The future isn't what it used to be!

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  • #1
jtbell
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Nanobots, ape chauffeurs and flights to Pluto. The predictions for 2020 we got horribly wrong (cnn.com)

And we still don't use flying cars to get to work. :cry:

jetsons.jpg
 

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  • #2
Wrichik Basu
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And we still don't use flying cars to get to work.
I am really upset about that. I hoped that when most people take to flying cars, the traffic on the roads would decrease, and I would finally find space on the roads to practice driving without fifty other cars honking around me. :sad:
 
  • #3
Ibix
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And we still don't use flying cars to get to work. :cry:
Can you imagine - today's drivers with an extra dimension to contend with? :nb)
 
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  • #4
gleem
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Can you imagine - today's drivers with an extra dimension to contend with?

Leave control of s flying cars to AI it would seem a better application than to ground based autonomous vehicles. GPS provides enough accuracy to define suitable travel corridors and with cares in constant communication with neighbors and no pedestrians to worry about accidents "should be" very rare.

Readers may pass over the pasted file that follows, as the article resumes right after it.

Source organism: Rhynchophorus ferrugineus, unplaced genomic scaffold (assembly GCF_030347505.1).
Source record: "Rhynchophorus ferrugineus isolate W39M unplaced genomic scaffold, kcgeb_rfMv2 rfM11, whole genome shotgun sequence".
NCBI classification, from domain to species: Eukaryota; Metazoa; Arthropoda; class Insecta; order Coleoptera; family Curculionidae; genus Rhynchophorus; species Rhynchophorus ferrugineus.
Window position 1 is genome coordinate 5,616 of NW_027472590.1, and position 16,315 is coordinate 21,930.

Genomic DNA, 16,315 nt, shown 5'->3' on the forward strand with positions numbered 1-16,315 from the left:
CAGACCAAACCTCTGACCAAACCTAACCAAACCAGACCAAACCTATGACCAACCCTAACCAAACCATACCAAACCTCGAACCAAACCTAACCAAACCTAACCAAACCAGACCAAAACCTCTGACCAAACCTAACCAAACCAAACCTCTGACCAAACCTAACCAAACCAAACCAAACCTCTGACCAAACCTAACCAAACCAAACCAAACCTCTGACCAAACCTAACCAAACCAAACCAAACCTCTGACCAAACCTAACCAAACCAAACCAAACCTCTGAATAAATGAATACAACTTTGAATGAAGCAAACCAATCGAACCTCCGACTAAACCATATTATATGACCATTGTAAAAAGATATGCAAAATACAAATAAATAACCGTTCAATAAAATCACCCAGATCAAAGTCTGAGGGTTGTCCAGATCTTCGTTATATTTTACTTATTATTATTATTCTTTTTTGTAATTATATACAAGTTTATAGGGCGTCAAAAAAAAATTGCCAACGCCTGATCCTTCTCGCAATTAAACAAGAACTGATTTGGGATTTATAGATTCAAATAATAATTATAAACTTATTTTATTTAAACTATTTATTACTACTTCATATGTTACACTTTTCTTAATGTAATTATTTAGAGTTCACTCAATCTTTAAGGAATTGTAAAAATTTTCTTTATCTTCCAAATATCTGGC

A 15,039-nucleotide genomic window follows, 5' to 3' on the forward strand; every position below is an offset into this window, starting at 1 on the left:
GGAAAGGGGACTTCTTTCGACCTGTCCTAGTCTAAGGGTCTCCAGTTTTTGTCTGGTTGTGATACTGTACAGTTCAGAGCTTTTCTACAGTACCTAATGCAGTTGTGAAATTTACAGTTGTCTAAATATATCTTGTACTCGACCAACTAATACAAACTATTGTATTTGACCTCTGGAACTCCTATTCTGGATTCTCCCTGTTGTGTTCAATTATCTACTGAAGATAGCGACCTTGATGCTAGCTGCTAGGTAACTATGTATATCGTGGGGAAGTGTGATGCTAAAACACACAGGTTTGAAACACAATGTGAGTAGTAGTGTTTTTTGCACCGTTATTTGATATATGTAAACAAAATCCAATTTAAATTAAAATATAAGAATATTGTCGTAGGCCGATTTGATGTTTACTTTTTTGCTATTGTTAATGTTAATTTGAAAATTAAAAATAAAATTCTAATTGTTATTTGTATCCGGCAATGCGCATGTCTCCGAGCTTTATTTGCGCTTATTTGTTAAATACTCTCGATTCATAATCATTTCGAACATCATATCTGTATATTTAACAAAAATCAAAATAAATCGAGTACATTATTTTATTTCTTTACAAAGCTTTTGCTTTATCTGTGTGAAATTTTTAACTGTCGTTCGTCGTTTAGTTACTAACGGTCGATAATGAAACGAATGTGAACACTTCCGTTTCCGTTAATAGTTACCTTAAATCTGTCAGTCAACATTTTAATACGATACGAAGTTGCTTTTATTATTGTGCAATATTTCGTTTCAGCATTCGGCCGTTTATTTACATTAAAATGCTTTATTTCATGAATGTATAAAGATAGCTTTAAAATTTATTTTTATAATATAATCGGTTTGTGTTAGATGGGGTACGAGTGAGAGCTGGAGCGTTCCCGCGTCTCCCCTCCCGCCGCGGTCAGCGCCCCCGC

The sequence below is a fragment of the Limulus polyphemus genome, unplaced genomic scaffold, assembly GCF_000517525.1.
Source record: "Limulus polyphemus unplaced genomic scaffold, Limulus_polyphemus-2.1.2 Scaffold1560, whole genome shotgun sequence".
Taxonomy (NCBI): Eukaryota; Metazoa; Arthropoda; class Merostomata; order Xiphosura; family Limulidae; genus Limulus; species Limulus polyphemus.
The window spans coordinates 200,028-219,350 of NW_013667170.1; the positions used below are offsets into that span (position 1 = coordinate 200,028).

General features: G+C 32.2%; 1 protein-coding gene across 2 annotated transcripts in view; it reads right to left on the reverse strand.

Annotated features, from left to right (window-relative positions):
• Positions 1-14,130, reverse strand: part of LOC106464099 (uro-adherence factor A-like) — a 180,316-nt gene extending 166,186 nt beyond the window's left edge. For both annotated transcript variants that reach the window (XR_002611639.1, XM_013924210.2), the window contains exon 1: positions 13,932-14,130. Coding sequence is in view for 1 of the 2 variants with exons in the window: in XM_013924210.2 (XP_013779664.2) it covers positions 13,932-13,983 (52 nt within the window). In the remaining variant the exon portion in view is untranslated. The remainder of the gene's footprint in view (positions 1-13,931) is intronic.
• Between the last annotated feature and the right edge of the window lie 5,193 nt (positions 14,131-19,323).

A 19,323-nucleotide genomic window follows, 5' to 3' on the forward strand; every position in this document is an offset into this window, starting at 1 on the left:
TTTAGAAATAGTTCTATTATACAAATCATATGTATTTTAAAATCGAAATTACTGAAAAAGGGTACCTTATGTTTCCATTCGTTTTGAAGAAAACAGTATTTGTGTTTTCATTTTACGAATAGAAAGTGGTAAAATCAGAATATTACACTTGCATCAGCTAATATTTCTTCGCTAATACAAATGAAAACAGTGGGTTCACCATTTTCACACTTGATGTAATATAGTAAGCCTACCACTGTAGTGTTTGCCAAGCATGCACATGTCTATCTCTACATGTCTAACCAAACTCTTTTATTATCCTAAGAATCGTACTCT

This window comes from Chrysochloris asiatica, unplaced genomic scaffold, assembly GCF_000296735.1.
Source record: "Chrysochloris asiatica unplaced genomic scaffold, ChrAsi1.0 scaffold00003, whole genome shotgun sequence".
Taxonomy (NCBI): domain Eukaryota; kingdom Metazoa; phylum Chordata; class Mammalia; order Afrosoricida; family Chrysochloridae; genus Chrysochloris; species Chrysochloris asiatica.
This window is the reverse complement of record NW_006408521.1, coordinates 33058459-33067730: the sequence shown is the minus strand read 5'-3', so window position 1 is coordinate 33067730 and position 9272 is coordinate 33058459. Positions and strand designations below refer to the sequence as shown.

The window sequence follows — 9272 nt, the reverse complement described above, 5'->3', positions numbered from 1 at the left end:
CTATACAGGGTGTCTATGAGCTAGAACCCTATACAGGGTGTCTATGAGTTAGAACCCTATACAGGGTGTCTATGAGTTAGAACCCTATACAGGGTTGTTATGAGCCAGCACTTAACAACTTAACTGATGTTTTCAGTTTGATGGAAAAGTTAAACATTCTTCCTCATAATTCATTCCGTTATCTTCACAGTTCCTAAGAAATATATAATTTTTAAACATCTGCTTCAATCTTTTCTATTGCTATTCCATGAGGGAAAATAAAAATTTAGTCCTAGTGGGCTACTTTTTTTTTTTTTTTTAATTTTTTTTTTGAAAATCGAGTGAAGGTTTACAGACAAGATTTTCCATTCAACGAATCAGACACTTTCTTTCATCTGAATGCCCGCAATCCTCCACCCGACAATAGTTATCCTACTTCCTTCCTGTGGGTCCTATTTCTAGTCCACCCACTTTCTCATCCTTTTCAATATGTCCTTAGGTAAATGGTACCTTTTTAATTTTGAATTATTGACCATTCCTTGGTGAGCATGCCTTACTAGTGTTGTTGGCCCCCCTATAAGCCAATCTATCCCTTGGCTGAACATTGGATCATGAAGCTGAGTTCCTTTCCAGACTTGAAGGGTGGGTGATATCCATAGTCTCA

• #6
StatGuy2000
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Among the reasons why futurists so often get predictions wrong is that those who make such predictions fail to take into account the complexities involved in the outstanding problems which their predictions are said to solve or address. AI predictions are among the best example of this.

This should make us pause among those who are attempting to make predictions for the future 50 years ahead.
 
  • #7
gleem
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As far as I know the Boeing MCAS is not an AI application. It does point to the ever present problem of human fallibility and greed and the willingness of corporations to disregard seemingly remote problems (and neglecting the advice of experts) in favor of making a buck. That said however it it also a fact that in the deployment of any new technology there will be problems only realized after its introduction.
 
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  • #9
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People extrapolate from recent history, a main reason why predictions made 40-50 years ago of rapidly expanding space travel, moonbases etc came from expecting progress in spaceflight to follow a similar pattern as air travel did during its first 50 years, which went from the Wright bros to jets

now everyone expects new technologies to ramp like IT (‘its all like Moore’s law!’) which creates similarly overoptimistic predictions
 
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  • #10
russ_watters
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As far as I know the Boeing MCAS is not an AI application.
This is correct. Maybe even more to the point, commercial airplanes have already been [capable of being] essentially fully autonomous robots for decades. There's really nowhere else for them to go in terms of developing the automation. I think we are unlikely to ever remove or reduce the pilots.
 
  • #11
phinds
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The future isn't what it used to be!
... and it never has been
 

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